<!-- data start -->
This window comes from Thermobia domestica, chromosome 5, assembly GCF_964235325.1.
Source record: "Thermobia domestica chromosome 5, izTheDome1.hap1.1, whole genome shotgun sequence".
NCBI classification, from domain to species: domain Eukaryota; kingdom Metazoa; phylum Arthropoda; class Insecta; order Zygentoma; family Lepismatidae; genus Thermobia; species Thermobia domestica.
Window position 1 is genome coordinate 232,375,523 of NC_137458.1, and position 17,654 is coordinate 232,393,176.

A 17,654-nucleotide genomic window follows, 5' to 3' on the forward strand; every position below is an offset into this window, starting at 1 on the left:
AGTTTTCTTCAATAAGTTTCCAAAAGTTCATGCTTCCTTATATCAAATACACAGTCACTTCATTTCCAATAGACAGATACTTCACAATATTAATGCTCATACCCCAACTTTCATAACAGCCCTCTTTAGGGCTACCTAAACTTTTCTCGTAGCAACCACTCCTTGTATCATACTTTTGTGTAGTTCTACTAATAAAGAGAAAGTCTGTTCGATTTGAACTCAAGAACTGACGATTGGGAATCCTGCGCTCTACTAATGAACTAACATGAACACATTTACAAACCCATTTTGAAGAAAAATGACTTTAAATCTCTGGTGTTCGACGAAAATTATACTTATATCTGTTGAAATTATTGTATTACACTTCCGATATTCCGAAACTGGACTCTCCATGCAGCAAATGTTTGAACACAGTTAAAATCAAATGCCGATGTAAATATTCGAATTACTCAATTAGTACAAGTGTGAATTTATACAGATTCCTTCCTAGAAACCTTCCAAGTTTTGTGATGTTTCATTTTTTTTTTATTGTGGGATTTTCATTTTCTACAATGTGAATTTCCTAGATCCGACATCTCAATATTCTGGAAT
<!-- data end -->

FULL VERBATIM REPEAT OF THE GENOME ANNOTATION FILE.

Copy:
This window comes from Thermobia domestica, chromosome 5, assembly GCF_964235325.1.
Source record: "Thermobia domestica chromosome 5, izTheDome1.hap1.1, whole genome shotgun sequence".
NCBI classification, from domain to species: domain Eukaryota; kingdom Metazoa; phylum Arthropoda; class Insecta; order Zygentoma; family Lepismatidae; genus Thermobia; species Thermobia domestica.
Window position 1 is genome coordinate 232,375,523 of NC_137458.1, and position 17,654 is coordinate 232,393,176.

A 17,654-nucleotide genomic window follows, 5' to 3' on the forward strand; every position below is an offset into this window, starting at 1 on the left:
AGTTTTCTTCAATAAGTTTCCAAAAGTTCATGCTTCCTTATATCAAATACACAGTCACTTCATTTCCAATAGACAGATACTTCACAATATTAATGCTCATACCCCAACTTTCATAACAGCCCTCTTTAGGGCTACCTAAACTTTTCTCGTAGCAACCACTCCTTGTATCATACTTTTGTGTAGTTCTACTAATAAAGAGAAAGTCTGTTCGATTTGAACTCAAGAACTGACGATTGGGAATCCTGCGCTCTACTAATGAACTAACATGAACACATTTACAAACCCATTTTGAAGAAAAATGACTTTAAATCTCTGGTGTTCGACGAAAATTATACTTATATCTGTTGAAATTATTGTATTACACTTCCGATATTCCGAAACTGGACTCTCCATGCAGCAAATGTTTGAACACAGTTAAAATCAAATGCCGATGTAAATATTCGAATTACTCAATTAGTACAAGTGTGAATTTATACAGATTCCTTCCTAGAAACCTTCCAAGTTTTGTGATGTTTCATTTTTTTTTTATTGTGGGATTTTCATTTTCTACAATGTGAATTTCCTAGATCCGACATCTCAATATTCTGGAAT